Cover Story: Forming a strong market
Insulated concrete forms, a building system utilizing expanded polystyrene shapes to construct poured-in-place concrete walls, have been used around the world for 30 years. ICF results in a wall struc...
Insulated concrete forms, a building system utilizing expanded polystyrene shapes to construct poured-in-place concrete walls, have been used around the world for 30 years. ICF results in a wall structure with a sandwich-like EPS-concrete-EPS construction (see box “Like Lego blocks with concrete”, this page).
Only recently, however, has the market for ICF in North America grown to the extent that the technology is attracting widespread interest within the construction and building materials industry. According to the Builders Websource, the number of homes built with ICFs is now doubling each year. Coupled with the strong penetration of ICF in the commercial market, many experts predict the ICF industry will enjoy triple-digit or higher annual growth over the next decade.
ICF manufacturers have long touted the advantages of owning ICF-built structures: energy savings of 25 to 75%, reduced construction costs, excellent sound attenuation and safer, stronger buildings. However, just as important a factor in the recent growth surge has been advances in ICF technology which eliminated some of the installation-related drawbacks of earlier systems, and helped broaden acceptance of ICF by engineers, contractors and home owners. A number of Canadian companies have been at the forefront of these developments.
Headquartered in Edmonton, AB, Beaver Plastics Ltd. is one of five partners in a company launched to manufacture a new ICF product line. The company, Logix Insulated Concrete Forms, was founded last June and has already seen promising growth and strong interest for its product within the construction industry, according to Lyle Hamilton, Logix product manager at Beaver.
Logix’s other partners are P.S.C. Moulding (Ajax, ON), AMC Insulation Corp. (Winnipeg, MB), Formsystems Inc. (Kansas) and Perma “R” Products, Inc. (Tennessee). Hamilton says Logix evolved from the contract foam manufacturing business each of the five individual firms had been doing for a large supplier of ICF building products. When the customer decided to use a single company to manufacture the expanded polystyrene forms of its ICF wall system, the five ousted suppliers convened and founded Logix.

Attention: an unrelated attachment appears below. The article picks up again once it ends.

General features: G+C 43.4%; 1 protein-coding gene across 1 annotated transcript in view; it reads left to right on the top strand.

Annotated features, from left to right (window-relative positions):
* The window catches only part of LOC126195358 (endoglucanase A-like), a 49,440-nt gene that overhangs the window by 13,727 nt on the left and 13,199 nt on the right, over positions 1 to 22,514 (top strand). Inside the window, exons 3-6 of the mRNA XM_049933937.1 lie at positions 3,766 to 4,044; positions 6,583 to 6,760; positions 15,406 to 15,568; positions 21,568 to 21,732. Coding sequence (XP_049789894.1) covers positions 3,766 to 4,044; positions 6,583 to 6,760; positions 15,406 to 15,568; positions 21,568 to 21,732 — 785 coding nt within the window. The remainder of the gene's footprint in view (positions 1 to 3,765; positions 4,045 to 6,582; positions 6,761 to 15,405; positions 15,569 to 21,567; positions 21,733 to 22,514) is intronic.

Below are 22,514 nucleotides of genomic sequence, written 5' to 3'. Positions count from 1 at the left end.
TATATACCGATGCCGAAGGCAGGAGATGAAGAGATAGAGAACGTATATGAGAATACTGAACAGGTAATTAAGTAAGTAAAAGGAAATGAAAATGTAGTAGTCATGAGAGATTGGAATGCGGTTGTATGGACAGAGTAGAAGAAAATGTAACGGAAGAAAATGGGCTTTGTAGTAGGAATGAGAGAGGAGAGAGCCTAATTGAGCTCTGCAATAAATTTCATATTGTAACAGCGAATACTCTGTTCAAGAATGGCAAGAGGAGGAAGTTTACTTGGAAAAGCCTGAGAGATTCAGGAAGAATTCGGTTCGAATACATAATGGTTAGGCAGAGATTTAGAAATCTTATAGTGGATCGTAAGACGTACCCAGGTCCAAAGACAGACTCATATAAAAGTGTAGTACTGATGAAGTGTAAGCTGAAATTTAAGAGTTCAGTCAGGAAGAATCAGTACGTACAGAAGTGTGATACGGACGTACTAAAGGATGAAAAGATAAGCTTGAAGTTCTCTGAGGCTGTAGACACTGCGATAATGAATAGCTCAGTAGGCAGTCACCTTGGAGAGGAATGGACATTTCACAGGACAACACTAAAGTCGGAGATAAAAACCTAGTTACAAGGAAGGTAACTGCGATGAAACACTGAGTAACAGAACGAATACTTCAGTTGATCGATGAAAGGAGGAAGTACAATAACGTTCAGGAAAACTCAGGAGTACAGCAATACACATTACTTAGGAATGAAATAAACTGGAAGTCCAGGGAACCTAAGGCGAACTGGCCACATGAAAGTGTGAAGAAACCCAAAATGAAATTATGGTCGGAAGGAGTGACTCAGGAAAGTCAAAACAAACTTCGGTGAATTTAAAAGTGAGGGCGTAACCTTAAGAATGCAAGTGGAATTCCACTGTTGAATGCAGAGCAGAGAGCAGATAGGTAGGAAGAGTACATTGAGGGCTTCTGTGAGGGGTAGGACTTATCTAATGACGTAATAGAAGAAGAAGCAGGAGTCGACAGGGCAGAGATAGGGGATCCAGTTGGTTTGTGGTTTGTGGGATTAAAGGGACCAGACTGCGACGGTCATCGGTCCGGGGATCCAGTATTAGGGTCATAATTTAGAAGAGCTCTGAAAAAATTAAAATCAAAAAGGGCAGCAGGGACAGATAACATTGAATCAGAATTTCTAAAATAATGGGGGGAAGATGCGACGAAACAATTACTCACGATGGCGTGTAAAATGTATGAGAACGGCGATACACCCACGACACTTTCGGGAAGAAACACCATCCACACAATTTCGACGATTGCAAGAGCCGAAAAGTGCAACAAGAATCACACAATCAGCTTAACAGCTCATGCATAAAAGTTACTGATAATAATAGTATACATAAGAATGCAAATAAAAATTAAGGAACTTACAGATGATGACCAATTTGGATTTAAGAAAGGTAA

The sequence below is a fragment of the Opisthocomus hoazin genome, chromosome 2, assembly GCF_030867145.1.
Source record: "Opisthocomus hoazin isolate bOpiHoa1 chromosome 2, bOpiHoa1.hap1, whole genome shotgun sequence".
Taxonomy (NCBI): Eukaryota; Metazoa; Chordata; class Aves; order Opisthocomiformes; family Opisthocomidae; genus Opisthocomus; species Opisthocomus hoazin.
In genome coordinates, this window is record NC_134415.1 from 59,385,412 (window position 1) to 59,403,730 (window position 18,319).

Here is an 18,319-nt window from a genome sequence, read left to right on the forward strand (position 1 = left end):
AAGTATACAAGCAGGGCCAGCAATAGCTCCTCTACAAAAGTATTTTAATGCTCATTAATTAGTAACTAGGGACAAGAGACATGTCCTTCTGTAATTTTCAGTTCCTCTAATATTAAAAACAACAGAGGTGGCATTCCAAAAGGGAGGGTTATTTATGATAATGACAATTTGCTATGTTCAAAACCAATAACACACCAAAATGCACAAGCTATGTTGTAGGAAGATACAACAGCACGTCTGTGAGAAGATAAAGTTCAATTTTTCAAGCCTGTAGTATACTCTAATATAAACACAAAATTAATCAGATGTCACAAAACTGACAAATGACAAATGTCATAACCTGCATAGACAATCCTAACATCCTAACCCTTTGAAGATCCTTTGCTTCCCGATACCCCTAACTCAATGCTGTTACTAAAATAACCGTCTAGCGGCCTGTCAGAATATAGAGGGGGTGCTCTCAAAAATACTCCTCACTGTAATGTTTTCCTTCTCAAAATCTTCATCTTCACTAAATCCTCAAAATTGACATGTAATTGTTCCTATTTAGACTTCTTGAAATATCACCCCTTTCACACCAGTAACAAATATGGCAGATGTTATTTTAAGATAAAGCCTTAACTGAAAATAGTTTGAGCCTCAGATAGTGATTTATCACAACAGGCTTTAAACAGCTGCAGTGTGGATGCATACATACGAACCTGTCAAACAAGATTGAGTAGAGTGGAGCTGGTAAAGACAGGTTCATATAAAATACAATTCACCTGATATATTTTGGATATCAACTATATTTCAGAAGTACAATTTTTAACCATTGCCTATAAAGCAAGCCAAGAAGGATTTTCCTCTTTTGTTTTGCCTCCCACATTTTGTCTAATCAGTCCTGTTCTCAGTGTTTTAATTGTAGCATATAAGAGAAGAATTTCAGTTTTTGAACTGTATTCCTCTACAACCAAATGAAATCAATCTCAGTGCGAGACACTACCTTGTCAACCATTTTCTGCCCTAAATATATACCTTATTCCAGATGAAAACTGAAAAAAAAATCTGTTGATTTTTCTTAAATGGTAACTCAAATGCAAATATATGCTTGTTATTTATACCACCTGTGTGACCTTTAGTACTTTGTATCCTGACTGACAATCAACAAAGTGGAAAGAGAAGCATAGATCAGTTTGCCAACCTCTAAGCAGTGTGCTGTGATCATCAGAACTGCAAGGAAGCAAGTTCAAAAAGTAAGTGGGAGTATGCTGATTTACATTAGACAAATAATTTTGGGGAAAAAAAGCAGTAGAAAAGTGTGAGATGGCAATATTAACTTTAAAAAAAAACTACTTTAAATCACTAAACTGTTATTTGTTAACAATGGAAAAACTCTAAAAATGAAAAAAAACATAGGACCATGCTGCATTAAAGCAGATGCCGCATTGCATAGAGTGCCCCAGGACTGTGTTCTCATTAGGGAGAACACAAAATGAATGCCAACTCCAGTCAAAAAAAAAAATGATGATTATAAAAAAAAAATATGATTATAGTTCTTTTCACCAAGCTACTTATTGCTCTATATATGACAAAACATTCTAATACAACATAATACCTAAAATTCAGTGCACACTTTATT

The Logix product line incorporates a number of innovations suggested by end-users of ICF systems. “As contract ICF foam manufacturers we’ve been dealing for years with technical issues raised by contractors and end-users of ICF systems,” says Hamilton. “We took these ideas and suggestions for improvements and incorporated them into Logix.”
The standard Logix ICF block is made with 2.75 in. wide EPS panels, which is thicker and more rigid than other brands manufactured in standard sizes ranging from 1.5 in. to 2.5 in. The thicker foam accommodates easier electrical and plumbing rough-ins, and stands up better to internal vibration during concrete placement. Vibration is often used when pouring concrete to eliminate voids and ensure the concrete sets properly.
Hamilton says another innovation relates to the design of the plastic webbing which connects the inner and outer EPS panels. The webs are made of recycled polypropylene and feature wider attachment surfaces for interior and exterior wall finishings. The webbing also incorporates an “open” design that allows concrete to flow well into the spacing and creates slots that receive and properly space a range of steel reinforcing bar.
Logix’ EPS panels are made on shape molding machines. Beaver’s Edmonton plant has 16 EPS shape molding machines, as well as block molding equipment. Another Beaver facility in Chilliwack, BC, also produces Logix EPS panels. Additionally, Beaver manufactures its own line of patented EPS insulation products for the construction industry.
“We’ve been providing innovative products to the construction industry for over 25 years,” says Beaver general manager Todd McCarthy. “We believe Logix is the most contractor-friendly ICF on the market.”
More prime-time Canadian players
Coburg, ON-based Arxx Building Products is one of North America’s largest vendors of ICF flat block systems. The Arxx High Performance Wall System (formerly BlueMaxx) has been on the market for 10 years. The company claims that over 65,000,000 sq. ft. of the wall system has been installed in commercial, residential and agricultural structures across North America. Arxx contracts the manufacturing of the flat EPS insulating forms to a number of foam manufacturers in North America, according to Sherri Bebee, marketing manager at the company. Bebee says ICF is still a relatively new technology to North America that is gaining increasing acceptance.
“We are seeing increasing use of ICF, especially in commercial projects, such as offices and hotels,” reports Bebee. “Developers like the added safety and sound insulation properties our ICF wall system provides.”